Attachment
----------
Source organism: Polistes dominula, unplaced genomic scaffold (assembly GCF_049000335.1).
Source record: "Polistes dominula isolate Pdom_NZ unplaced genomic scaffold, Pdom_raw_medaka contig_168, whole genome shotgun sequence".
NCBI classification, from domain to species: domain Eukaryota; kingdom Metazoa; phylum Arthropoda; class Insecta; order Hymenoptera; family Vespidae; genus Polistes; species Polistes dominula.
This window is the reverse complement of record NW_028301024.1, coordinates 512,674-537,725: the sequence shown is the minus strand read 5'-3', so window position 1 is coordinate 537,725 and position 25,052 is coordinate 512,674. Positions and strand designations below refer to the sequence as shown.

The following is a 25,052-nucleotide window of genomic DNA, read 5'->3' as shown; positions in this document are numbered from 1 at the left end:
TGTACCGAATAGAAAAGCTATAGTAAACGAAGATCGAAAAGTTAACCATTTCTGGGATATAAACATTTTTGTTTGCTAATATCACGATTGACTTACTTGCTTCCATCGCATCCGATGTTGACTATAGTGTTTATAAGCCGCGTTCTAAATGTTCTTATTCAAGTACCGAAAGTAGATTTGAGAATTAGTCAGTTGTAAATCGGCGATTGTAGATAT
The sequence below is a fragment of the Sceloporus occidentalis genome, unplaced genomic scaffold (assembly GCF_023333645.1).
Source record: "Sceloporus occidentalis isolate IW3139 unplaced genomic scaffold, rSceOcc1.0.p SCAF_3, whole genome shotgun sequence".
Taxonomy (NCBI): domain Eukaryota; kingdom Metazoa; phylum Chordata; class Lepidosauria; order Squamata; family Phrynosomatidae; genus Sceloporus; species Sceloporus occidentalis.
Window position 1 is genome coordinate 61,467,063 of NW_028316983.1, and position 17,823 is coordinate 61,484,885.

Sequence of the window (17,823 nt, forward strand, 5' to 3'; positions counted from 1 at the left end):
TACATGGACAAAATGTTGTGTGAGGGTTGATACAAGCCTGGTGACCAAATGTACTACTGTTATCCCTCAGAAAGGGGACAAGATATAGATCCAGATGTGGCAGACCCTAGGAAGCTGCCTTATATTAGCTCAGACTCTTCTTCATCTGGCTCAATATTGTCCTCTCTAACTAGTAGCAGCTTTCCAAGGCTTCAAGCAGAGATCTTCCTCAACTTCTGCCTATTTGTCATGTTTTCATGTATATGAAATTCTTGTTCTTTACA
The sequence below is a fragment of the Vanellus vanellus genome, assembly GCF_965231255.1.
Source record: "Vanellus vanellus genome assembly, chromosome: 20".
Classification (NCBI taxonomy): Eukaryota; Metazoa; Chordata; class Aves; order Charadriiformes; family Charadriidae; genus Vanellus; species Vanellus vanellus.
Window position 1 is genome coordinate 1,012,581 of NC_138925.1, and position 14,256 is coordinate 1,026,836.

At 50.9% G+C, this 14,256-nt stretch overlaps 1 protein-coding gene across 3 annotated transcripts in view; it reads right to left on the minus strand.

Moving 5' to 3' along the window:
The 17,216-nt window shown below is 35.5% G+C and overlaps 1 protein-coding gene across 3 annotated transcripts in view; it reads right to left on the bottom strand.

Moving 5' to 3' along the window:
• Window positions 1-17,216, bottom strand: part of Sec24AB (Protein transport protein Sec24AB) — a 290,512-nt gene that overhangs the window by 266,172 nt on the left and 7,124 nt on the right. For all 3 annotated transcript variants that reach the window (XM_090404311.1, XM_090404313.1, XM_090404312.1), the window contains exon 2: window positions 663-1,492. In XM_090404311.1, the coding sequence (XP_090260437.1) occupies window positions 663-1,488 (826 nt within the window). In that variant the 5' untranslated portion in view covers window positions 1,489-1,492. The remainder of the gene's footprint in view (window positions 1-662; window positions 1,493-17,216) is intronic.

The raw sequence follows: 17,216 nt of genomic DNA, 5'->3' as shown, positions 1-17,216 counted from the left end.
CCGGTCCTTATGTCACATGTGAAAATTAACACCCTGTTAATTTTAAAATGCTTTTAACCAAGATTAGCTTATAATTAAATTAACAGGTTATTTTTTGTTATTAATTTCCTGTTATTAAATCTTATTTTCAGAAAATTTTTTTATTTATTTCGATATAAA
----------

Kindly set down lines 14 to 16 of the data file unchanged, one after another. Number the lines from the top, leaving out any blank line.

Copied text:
Source record: "Vanellus vanellus genome assembly, chromosome: 20".
Classification (NCBI taxonomy): Eukaryota; Metazoa; Chordata; class Aves; order Charadriiformes; family Charadriidae; genus Vanellus; species Vanellus vanellus.
Window position 1 is genome coordinate 1,012,581 of NC_138925.1, and position 14,256 is coordinate 1,026,836.